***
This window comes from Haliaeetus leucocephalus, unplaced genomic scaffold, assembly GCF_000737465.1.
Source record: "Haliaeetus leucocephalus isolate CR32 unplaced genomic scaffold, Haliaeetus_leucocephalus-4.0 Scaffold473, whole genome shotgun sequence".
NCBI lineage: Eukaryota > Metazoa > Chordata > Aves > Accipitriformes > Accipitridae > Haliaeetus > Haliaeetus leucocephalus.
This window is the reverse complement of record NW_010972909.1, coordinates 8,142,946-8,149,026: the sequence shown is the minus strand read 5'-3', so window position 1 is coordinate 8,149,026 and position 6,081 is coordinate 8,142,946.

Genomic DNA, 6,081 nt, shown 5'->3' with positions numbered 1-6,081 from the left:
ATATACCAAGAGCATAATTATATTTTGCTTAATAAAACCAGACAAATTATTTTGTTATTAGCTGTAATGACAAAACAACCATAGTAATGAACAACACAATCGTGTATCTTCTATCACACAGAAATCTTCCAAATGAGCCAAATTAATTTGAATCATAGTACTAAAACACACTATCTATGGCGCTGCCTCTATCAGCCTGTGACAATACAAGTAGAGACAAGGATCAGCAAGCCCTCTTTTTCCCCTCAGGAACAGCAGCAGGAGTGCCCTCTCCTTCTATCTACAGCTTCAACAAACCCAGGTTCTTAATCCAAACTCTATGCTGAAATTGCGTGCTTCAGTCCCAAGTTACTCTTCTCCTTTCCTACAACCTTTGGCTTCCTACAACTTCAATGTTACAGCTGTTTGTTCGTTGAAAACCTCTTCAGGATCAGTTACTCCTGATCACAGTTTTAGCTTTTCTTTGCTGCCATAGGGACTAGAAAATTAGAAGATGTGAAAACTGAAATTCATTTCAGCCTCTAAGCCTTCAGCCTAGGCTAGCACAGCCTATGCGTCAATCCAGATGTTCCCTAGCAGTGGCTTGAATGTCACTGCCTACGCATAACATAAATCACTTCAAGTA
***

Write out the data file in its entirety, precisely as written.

This window comes from Haliaeetus leucocephalus, unplaced genomic scaffold, assembly GCF_000737465.1.
Source record: "Haliaeetus leucocephalus isolate CR32 unplaced genomic scaffold, Haliaeetus_leucocephalus-4.0 Scaffold473, whole genome shotgun sequence".
NCBI lineage: Eukaryota > Metazoa > Chordata > Aves > Accipitriformes > Accipitridae > Haliaeetus > Haliaeetus leucocephalus.
This window is the reverse complement of record NW_010972909.1, coordinates 8,142,946-8,149,026: the sequence shown is the minus strand read 5'-3', so window position 1 is coordinate 8,149,026 and position 6,081 is coordinate 8,142,946.

Genomic DNA, 6,081 nt, shown 5'->3' with positions numbered 1-6,081 from the left:
ATATACCAAGAGCATAATTATATTTTGCTTAATAAAACCAGACAAATTATTTTGTTATTAGCTGTAATGACAAAACAACCATAGTAATGAACAACACAATCGTGTATCTTCTATCACACAGAAATCTTCCAAATGAGCCAAATTAATTTGAATCATAGTACTAAAACACACTATCTATGGCGCTGCCTCTATCAGCCTGTGACAATACAAGTAGAGACAAGGATCAGCAAGCCCTCTTTTTCCCCTCAGGAACAGCAGCAGGAGTGCCCTCTCCTTCTATCTACAGCTTCAACAAACCCAGGTTCTTAATCCAAACTCTATGCTGAAATTGCGTGCTTCAGTCCCAAGTTACTCTTCTCCTTTCCTACAACCTTTGGCTTCCTACAACTTCAATGTTACAGCTGTTTGTTCGTTGAAAACCTCTTCAGGATCAGTTACTCCTGATCACAGTTTTAGCTTTTCTTTGCTGCCATAGGGACTAGAAAATTAGAAGATGTGAAAACTGAAATTCATTTCAGCCTCTAAGCCTTCAGCCTAGGCTAGCACAGCCTATGCGTCAATCCAGATGTTCCCTAGCAGTGGCTTGAATGTCACTGCCTACGCATAACATAAATCACTTCAAGTA